Learning Outcomes Assessment and Program Improvement at Queen’s University

    Press/Media: Research

    Description

    Queen’s University (Kingston) has published a report for a four-year project on Learning Outcomes Assessment funded by the Higher Education Quality Council of Ontario (HEQCO).

    The findings are important not just for Queen’s University but for the higher education sector as a whole. The project demonstrated that there was a measurable increase in students’ abilities in higher order cognitive skills like critical thinking, problem solving and written communication across a four-year degree. The project also led to important insights about the strengths and limitations of assessment tools, and about student motivation and faculty engagement.

     

    Period10 Nov 2017 → 1 Nov 2018

    Media coverage

    4

    Media coverage

    • TitleThe measure of a student
      Degree of recognitionRegional
      Media typeWeb
      CountryCanada
      Date1/11/18
      DescriptionQueen's University Gazette article: The Learning Outcomes Assessment project sought to determine how important skills like critical thinking, problem-solving, communication, and lifelong learning skills improved over a student’s four years at Queen’s
      Producer/AuthorPhil Gaudreau
      PersonsNatalie Simper
    • TitleLearning Outcomes Assessment and Program Improvement at Queen’s University - Bay View Alliance
      Degree of recognitionInternational
      Media name/outletBayview Alliance
      Media typeWeb
      CountryUnited States
      Date30/10/18
      DescriptionQueen’s University (Kingston) has published a report for a four-year project on Learning Outcomes Assessment funded by the Higher Education Quality Council of Ontario (HEQCO).

      The findings are important not just for Queen’s University but for the higher education sector as a whole. The project demonstrated that there was a measurable increase in students’ abilities in higher order cognitive skills like critical thinking, problem solving and written communication across a four-year degree. The project also led to important insights about the strengths and limitations of assessment tools, and about student motivation and faculty engagement.

      The work on the above-mentioned project relates directly to the Bay View Alliance’s RAC2, focusing on assessment of transferable higher-order skills in higher education. The aim is to build a multi-institutional consortium of universities, all of which will be engaged in measuring learning gains from start to end of an academic program.
      PersonsNatalie Simper
    • TitleLearning Outcomes Assessment project into new phase.
      Degree of recognitionRegional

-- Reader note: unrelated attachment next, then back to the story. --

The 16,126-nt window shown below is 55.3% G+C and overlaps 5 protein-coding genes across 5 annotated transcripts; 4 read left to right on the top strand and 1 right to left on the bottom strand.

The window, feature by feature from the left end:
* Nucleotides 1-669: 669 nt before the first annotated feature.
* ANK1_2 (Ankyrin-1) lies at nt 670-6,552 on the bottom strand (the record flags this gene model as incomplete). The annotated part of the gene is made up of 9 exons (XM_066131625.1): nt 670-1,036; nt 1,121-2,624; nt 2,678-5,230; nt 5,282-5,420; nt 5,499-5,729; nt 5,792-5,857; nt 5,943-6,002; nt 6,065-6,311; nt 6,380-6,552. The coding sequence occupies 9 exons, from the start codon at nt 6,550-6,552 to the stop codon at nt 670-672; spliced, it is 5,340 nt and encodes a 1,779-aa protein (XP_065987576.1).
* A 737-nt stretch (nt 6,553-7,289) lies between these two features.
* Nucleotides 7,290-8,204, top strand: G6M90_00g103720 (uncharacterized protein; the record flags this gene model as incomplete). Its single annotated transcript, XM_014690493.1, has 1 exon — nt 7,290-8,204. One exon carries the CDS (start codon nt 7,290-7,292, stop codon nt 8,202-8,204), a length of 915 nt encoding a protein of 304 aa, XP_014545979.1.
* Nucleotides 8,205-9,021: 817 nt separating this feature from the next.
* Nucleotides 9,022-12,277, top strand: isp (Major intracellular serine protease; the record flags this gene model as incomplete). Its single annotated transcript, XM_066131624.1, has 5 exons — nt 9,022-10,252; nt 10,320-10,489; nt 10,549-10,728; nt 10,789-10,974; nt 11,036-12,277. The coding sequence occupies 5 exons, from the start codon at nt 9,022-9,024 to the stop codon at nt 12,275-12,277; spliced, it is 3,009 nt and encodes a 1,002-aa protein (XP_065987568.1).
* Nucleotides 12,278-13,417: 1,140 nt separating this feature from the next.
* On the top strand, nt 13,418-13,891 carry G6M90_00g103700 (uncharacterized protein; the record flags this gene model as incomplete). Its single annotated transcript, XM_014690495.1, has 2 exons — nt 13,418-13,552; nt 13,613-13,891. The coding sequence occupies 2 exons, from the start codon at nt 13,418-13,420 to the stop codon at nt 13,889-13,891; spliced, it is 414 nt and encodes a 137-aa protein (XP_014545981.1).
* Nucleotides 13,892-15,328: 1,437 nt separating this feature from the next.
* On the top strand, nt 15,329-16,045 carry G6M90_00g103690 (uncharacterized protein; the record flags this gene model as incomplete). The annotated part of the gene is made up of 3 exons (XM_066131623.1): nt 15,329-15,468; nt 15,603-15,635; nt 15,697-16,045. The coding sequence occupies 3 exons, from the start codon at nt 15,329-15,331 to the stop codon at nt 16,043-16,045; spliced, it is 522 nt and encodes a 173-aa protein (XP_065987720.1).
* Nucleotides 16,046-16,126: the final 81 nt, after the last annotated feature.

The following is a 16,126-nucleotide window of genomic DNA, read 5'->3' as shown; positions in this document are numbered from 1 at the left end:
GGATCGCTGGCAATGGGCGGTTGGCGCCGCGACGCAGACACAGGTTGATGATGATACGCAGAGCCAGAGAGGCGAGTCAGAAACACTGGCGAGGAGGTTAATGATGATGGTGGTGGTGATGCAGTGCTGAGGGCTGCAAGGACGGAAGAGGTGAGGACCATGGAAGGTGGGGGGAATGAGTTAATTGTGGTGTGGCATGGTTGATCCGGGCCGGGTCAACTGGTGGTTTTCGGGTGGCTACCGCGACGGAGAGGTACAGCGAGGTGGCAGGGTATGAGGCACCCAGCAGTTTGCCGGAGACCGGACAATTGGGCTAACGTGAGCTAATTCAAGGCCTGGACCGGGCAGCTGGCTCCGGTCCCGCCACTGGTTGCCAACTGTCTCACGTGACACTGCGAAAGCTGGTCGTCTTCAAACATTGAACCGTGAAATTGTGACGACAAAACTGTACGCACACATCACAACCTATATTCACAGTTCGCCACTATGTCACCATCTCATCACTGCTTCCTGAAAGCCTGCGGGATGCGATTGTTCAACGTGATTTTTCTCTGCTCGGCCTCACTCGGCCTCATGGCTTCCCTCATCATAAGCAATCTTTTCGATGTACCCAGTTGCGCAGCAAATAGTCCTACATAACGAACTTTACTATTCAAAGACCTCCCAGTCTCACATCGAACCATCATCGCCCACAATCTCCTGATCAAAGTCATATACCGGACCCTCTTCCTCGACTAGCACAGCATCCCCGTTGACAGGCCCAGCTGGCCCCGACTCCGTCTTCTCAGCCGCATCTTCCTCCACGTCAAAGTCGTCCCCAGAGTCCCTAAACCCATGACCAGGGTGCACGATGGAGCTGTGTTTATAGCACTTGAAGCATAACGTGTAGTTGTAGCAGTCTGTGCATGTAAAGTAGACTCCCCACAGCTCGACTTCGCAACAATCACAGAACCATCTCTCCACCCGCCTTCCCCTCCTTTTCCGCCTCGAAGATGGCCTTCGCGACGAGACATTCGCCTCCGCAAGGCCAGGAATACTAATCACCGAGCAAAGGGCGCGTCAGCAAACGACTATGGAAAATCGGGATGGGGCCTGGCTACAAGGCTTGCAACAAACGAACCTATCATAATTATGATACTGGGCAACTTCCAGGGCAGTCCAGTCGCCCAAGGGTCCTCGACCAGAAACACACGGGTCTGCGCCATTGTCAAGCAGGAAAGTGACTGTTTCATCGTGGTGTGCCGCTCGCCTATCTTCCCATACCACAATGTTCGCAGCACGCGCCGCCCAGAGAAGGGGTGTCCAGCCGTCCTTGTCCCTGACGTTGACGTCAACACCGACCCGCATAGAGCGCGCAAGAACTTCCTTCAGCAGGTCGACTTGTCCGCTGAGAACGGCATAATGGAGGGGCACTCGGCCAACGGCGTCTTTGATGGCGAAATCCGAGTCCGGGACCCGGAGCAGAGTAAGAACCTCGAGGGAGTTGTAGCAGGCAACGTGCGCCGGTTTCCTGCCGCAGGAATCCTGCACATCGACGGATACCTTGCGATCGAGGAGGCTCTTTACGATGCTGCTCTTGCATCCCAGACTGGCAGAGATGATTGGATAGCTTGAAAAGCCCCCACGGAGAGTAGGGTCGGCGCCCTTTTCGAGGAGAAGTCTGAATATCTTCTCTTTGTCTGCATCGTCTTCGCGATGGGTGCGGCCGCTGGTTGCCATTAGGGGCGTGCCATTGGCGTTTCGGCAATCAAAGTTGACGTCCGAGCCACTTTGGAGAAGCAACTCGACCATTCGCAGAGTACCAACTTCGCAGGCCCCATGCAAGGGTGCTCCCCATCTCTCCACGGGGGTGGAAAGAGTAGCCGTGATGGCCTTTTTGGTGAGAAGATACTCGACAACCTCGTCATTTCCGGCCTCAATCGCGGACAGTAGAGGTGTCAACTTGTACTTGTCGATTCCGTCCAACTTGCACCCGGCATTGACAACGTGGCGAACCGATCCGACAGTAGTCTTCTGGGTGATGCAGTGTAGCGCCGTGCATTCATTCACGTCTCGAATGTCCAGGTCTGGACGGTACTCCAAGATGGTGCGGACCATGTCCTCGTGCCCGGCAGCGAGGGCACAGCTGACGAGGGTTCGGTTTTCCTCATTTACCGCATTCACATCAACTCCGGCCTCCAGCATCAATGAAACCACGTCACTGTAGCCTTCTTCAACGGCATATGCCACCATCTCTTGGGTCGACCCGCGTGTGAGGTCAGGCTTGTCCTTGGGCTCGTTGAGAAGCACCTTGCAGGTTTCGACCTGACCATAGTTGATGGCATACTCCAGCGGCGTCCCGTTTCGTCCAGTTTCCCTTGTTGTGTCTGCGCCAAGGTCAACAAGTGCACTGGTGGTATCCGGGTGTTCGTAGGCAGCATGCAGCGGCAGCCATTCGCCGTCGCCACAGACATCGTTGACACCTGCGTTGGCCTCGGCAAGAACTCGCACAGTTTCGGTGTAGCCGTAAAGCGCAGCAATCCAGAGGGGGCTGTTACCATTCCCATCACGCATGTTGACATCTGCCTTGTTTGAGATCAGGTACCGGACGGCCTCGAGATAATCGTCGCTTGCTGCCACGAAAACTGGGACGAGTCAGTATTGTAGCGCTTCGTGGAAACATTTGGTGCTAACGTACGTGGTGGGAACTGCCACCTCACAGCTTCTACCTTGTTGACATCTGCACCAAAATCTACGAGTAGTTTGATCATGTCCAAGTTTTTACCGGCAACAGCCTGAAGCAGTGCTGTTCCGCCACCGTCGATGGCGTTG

Media typeWeb
      CountryCanada
      Date28/02/18
      DescriptionDuring their undergraduate years, students are busy mastering their course curriculums. But there is a growing focus across the university on ensuring their critical thinking, creative thinking, and problem solving skills are also being put to the test at every opportunity. These transferable skills are what employers are interested in, and can really help when students get out into the job market.

      This is where the ongoing Learning Outcomes Assessment project at Queen’s comes in. It’s funded by the Higher Education Quality Council of Ontario (HEQCO) and has now entered a new phase with the launch of the Cognitive Assessment Redesign (CAR) initiative.
      Producer/AuthorPeter Jeffrey
      PersonsNatalie Simper
    • TitleLearning Outcomes Assessment project sharing results.
      Degree of recognitionRegional
      Media typeWeb
      CountryCanada
      Date10/11/17
      DescriptionQueen’s University is a leader in research measuring how students gain critical thinking, problem solving, and communication skills.

      The project implementation began back in September 2013. That’s when nearly 2,000 first year students took a set of standardized assessment tests during their classes, and allowed exams and assignments from some of their courses to be studied. At the same time, a group of fourth year students were also sampled from the same departments using the same tests. Once the research team had these baseline result in hand, they then tested the first year group again in their second, third and fourth years. The goal was to measure and track four important student learning outcomes as they progressed through Queen’s, namely, critical thinking, problem solving, communication and lifelong learning.
      Producer/Author Peter Jeffrey
      PersonsNatalie Simper